This last weekend I had the opportunity to preach alongside our executive pastor at Westbrook (you can listen to the sermon here). We are in the middle of the Freeway series from People of the Second Chance, and Rob and I preached on taking the step of discovery. As we shared in our message, the point of discovery is facing our past in order to move forward.
For many of us, this is probably counterintuitive to what we have been taught and believe about becoming a Christian. We are “new creations” in Christ! Our former way of life is in the past. In one sense this is true. You have been freed from the power of sin and from what you were slave to in the past, but now you are also called to keep in step with the spirit. New life in Christ means that we have to learn to walk in the ways of Jesus through the Holy Spirit and not continue to walk in the ways of our culture or family. If you have listened to or watched Peter Scazzero, author of Emotionally Healthy Spirituality, you’ve probably heard him say, “Jesus may be in your heart, but grandpa is in your bones.”
No matter our past. No matter how good our bad our family and our past is, there are things inside of us that we need to uncover, discover, and process in order to truly walk with Jesus. In Emotionally Healthy Spirituality, Scazzero writes, “Discipleship requires putting off the sinful patterns of our family of origin and relearning how to do life God’s way in God’s family.” We are told that we have been set free, and we have, but the underlying is truth is we have to learn a new way of living in order to live as if we are free. I’m reminded of Morgan Freeman’s character in The Shawshank Redemption who even after leaving prison has to ask for permission to use the restroom. The habits of prison had been so deeply ingrained in him that even while free he still lives like he is in prison. He had not yet relearned the freedom that being out of prison afforded him.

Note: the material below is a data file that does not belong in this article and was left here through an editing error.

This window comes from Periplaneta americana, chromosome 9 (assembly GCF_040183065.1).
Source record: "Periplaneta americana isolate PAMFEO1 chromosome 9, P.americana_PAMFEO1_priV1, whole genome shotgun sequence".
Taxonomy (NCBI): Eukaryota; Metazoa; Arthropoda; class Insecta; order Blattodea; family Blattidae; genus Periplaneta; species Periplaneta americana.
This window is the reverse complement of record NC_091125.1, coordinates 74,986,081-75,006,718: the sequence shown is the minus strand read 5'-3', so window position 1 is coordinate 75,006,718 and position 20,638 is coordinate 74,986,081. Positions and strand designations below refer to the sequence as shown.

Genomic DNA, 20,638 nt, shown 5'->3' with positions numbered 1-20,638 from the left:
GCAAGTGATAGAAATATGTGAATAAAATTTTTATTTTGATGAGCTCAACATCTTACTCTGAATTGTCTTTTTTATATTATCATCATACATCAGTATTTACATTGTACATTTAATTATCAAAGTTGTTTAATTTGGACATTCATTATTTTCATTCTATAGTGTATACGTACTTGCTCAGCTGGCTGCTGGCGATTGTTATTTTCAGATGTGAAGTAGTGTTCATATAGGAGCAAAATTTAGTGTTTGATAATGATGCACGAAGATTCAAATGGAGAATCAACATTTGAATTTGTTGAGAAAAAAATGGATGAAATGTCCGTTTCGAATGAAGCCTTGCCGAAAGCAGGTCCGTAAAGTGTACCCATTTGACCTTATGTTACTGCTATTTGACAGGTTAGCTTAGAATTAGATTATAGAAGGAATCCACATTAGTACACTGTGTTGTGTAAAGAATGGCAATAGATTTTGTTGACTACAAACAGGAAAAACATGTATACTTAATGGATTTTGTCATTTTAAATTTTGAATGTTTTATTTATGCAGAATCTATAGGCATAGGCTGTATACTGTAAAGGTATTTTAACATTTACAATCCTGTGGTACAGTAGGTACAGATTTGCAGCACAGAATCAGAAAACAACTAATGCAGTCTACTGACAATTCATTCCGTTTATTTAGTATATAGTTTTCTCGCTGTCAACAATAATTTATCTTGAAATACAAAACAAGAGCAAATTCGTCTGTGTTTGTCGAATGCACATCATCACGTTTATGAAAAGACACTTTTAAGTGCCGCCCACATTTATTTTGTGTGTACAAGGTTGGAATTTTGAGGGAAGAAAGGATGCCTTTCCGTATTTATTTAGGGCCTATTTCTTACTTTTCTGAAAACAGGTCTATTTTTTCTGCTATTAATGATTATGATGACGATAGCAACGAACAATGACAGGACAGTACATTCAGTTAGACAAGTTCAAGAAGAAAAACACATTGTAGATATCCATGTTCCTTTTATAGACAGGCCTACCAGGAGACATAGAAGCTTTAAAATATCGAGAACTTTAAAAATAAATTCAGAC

Discipleship is a process of transformation and we need to examine ourselves to find those hurts and sins that need transformed. Like an iceberg, the majority of our self is below the surface. There’s a lot down there that we need to examine. If not we do not take the time to examine the deepest areas of our lives, we will have trouble learning to walk like & with Jesus because we will still be trying to walk like our former selves. Like I did on Sunday, I encourage you to make space for examination to work through discovering the ways that you are still acting like your former self and figure out the ways that you should be walking like Jesus.
￼  Peter Scazzero, Emotional Healthy Spirituality. (Thomas Nelson: Nashville, 2006) 95.